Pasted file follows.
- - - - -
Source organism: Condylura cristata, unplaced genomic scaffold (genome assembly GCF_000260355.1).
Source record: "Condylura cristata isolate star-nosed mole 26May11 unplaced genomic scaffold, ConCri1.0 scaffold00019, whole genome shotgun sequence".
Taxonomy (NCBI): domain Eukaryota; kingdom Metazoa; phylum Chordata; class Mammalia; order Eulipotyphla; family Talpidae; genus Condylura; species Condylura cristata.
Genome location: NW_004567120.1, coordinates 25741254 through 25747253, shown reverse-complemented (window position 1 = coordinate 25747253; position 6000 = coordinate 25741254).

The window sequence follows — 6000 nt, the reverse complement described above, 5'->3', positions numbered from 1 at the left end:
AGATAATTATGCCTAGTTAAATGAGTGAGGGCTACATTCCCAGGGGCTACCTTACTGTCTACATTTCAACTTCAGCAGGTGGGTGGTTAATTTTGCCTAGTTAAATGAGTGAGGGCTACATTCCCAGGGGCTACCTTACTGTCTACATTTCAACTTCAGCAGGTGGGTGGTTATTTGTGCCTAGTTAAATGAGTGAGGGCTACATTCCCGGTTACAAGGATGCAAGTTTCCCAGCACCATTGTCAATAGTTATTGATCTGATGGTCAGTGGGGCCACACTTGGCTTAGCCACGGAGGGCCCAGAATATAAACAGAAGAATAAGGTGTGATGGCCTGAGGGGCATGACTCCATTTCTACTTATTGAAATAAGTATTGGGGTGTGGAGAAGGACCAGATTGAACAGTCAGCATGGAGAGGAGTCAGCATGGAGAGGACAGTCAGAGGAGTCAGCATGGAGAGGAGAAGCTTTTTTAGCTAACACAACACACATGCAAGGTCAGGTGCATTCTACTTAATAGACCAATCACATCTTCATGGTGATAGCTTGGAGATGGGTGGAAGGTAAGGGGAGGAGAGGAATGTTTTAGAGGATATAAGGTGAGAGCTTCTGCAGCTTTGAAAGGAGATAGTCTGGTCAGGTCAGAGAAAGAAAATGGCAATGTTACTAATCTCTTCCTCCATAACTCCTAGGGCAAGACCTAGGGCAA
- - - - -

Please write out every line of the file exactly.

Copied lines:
Source organism: Condylura cristata, unplaced genomic scaffold (genome assembly GCF_000260355.1).
Source record: "Condylura cristata isolate star-nosed mole 26May11 unplaced genomic scaffold, ConCri1.0 scaffold00019, whole genome shotgun sequence".
Taxonomy (NCBI): domain Eukaryota; kingdom Metazoa; phylum Chordata; class Mammalia; order Eulipotyphla; family Talpidae; genus Condylura; species Condylura cristata.
Genome location: NW_004567120.1, coordinates 25741254 through 25747253, shown reverse-complemented (window position 1 = coordinate 25747253; position 6000 = coordinate 25741254).

The window sequence follows — 6000 nt, the reverse complement described above, 5'->3', positions numbered from 1 at the left end:
AGATAATTATGCCTAGTTAAATGAGTGAGGGCTACATTCCCAGGGGCTACCTTACTGTCTACATTTCAACTTCAGCAGGTGGGTGGTTAATTTTGCCTAGTTAAATGAGTGAGGGCTACATTCCCAGGGGCTACCTTACTGTCTACATTTCAACTTCAGCAGGTGGGTGGTTATTTGTGCCTAGTTAAATGAGTGAGGGCTACATTCCCGGTTACAAGGATGCAAGTTTCCCAGCACCATTGTCAATAGTTATTGATCTGATGGTCAGTGGGGCCACACTTGGCTTAGCCACGGAGGGCCCAGAATATAAACAGAAGAATAAGGTGTGATGGCCTGAGGGGCATGACTCCATTTCTACTTATTGAAATAAGTATTGGGGTGTGGAGAAGGACCAGATTGAACAGTCAGCATGGAGAGGAGTCAGCATGGAGAGGACAGTCAGAGGAGTCAGCATGGAGAGGAGAAGCTTTTTTAGCTAACACAACACACATGCAAGGTCAGGTGCATTCTACTTAATAGACCAATCACATCTTCATGGTGATAGCTTGGAGATGGGTGGAAGGTAAGGGGAGGAGAGGAATGTTTTAGAGGATATAAGGTGAGAGCTTCTGCAGCTTTGAAAGGAGATAGTCTGGTCAGGTCAGAGAAAGAAAATGGCAATGTTACTAATCTCTTCCTCCATAACTCCTAGGGCAAGACCTAGGGCAA